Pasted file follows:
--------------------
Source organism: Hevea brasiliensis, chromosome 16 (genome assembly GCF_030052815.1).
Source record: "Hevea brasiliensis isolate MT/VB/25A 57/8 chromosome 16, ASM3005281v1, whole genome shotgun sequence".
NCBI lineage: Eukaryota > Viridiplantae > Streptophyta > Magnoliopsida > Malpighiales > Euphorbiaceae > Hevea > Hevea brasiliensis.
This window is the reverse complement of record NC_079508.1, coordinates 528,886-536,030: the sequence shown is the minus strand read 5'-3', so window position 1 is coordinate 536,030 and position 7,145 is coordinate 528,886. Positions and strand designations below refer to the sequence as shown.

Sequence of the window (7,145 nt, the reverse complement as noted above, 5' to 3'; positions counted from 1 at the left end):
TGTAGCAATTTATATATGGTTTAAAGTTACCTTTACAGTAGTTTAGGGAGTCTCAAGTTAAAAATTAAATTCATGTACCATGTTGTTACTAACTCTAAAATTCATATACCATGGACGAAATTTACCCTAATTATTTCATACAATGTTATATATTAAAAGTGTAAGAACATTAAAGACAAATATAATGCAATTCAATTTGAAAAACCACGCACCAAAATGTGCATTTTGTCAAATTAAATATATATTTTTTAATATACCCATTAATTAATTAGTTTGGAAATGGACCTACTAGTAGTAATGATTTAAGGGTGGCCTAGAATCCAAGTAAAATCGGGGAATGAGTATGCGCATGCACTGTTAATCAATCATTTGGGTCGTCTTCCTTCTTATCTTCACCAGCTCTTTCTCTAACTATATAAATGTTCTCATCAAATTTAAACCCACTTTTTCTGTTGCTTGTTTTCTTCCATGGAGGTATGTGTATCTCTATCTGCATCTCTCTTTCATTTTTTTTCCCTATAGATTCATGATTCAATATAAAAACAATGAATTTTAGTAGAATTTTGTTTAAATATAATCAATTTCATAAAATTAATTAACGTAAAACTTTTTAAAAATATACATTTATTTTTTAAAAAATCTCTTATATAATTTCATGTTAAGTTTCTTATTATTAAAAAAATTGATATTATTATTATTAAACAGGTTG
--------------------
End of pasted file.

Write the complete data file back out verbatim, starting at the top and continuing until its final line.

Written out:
Source organism: Hevea brasiliensis, chromosome 16 (genome assembly GCF_030052815.1).
Source record: "Hevea brasiliensis isolate MT/VB/25A 57/8 chromosome 16, ASM3005281v1, whole genome shotgun sequence".
NCBI lineage: Eukaryota > Viridiplantae > Streptophyta > Magnoliopsida > Malpighiales > Euphorbiaceae > Hevea > Hevea brasiliensis.
This window is the reverse complement of record NC_079508.1, coordinates 528,886-536,030: the sequence shown is the minus strand read 5'-3', so window position 1 is coordinate 536,030 and position 7,145 is coordinate 528,886. Positions and strand designations below refer to the sequence as shown.

Sequence of the window (7,145 nt, the reverse complement as noted above, 5' to 3'; positions counted from 1 at the left end):
TGTAGCAATTTATATATGGTTTAAAGTTACCTTTACAGTAGTTTAGGGAGTCTCAAGTTAAAAATTAAATTCATGTACCATGTTGTTACTAACTCTAAAATTCATATACCATGGACGAAATTTACCCTAATTATTTCATACAATGTTATATATTAAAAGTGTAAGAACATTAAAGACAAATATAATGCAATTCAATTTGAAAAACCACGCACCAAAATGTGCATTTTGTCAAATTAAATATATATTTTTTAATATACCCATTAATTAATTAGTTTGGAAATGGACCTACTAGTAGTAATGATTTAAGGGTGGCCTAGAATCCAAGTAAAATCGGGGAATGAGTATGCGCATGCACTGTTAATCAATCATTTGGGTCGTCTTCCTTCTTATCTTCACCAGCTCTTTCTCTAACTATATAAATGTTCTCATCAAATTTAAACCCACTTTTTCTGTTGCTTGTTTTCTTCCATGGAGGTATGTGTATCTCTATCTGCATCTCTCTTTCATTTTTTTTCCCTATAGATTCATGATTCAATATAAAAACAATGAATTTTAGTAGAATTTTGTTTAAATATAATCAATTTCATAAAATTAATTAACGTAAAACTTTTTAAAAATATACATTTATTTTTTAAAAAATCTCTTATATAATTTCATGTTAAGTTTCTTATTATTAAAAAAATTGATATTATTATTATTAAACAGGTTG